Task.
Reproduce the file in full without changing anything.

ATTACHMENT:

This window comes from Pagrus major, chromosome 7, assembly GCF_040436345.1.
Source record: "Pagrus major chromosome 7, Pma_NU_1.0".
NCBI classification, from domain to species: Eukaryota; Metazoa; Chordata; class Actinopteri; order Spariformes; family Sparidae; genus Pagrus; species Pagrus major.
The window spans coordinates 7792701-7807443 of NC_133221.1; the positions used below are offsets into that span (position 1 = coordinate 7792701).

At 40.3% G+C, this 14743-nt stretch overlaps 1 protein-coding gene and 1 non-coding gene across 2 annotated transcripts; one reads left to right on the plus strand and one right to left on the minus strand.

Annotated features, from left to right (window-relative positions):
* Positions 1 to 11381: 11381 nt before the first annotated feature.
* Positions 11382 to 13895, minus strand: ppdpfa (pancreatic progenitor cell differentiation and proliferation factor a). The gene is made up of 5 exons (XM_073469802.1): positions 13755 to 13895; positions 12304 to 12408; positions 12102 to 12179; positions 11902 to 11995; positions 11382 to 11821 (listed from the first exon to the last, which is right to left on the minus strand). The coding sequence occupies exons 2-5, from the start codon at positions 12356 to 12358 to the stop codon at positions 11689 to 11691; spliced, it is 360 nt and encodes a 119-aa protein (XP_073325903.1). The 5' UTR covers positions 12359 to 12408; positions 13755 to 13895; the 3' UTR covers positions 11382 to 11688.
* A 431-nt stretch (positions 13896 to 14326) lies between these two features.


This window comes from Pagrus major, chromosome 7, assembly GCF_040436345.1.
Source record: "Pagrus major chromosome 7, Pma_NU_1.0".
NCBI classification, from domain to species: Eukaryota; Metazoa; Chordata; class Actinopteri; order Spariformes; family Sparidae; genus Pagrus; species Pagrus major.
The window spans coordinates 7792701-7807443 of NC_133221.1; the positions used below are offsets into that span (position 1 = coordinate 7792701).

At 40.3% G+C, this 14743-nt stretch overlaps 1 protein-coding gene and 1 non-coding gene across 2 annotated transcripts; one reads left to right on the plus strand and one right to left on the minus strand.

Annotated features, from left to right (window-relative positions):
* Positions 1 to 11381: 11381 nt before the first annotated feature.
* Positions 11382 to 13895, minus strand: ppdpfa (pancreatic progenitor cell differentiation and proliferation factor a). The gene is made up of 5 exons (XM_073469802.1): positions 13755 to 13895; positions 12304 to 12408; positions 12102 to 12179; positions 11902 to 11995; positions 11382 to 11821 (listed from the first exon to the last, which is right to left on the minus strand). The coding sequence occupies exons 2-5, from the start codon at positions 12356 to 12358 to the stop codon at positions 11689 to 11691; spliced, it is 360 nt and encodes a 119-aa protein (XP_073325903.1). The 5' UTR covers positions 12359 to 12408; positions 13755 to 13895; the 3' UTR covers positions 11382 to 11688.
* A 431-nt stretch (positions 13896 to 14326) lies between these two features.